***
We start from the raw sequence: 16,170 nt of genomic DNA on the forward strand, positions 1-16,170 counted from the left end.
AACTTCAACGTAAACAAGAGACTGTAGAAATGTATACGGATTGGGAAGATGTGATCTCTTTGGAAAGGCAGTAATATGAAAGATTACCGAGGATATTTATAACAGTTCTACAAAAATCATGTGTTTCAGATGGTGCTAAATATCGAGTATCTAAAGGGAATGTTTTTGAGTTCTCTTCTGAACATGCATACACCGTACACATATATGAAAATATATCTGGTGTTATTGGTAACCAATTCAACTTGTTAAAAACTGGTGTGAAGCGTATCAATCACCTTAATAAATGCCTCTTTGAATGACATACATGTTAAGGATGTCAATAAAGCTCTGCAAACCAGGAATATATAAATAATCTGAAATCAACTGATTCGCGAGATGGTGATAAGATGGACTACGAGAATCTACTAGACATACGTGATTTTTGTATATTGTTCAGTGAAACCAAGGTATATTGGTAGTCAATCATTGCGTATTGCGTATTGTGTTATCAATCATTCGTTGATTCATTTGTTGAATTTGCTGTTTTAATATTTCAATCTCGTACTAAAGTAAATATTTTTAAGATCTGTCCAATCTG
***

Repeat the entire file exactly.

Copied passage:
We start from the raw sequence: 16,170 nt of genomic DNA on the forward strand, positions 1-16,170 counted from the left end.
AACTTCAACGTAAACAAGAGACTGTAGAAATGTATACGGATTGGGAAGATGTGATCTCTTTGGAAAGGCAGTAATATGAAAGATTACCGAGGATATTTATAACAGTTCTACAAAAATCATGTGTTTCAGATGGTGCTAAATATCGAGTATCTAAAGGGAATGTTTTTGAGTTCTCTTCTGAACATGCATACACCGTACACATATATGAAAATATATCTGGTGTTATTGGTAACCAATTCAACTTGTTAAAAACTGGTGTGAAGCGTATCAATCACCTTAATAAATGCCTCTTTGAATGACATACATGTTAAGGATGTCAATAAAGCTCTGCAAACCAGGAATATATAAATAATCTGAAATCAACTGATTCGCGAGATGGTGATAAGATGGACTACGAGAATCTACTAGACATACGTGATTTTTGTATATTGTTCAGTGAAACCAAGGTATATTGGTAGTCAATCATTGCGTATTGCGTATTGTGTTATCAATCATTCGTTGATTCATTTGTTGAATTTGCTGTTTTAATATTTCAATCTCGTACTAAAGTAAATATTTTTAAGATCTGTCCAATCTG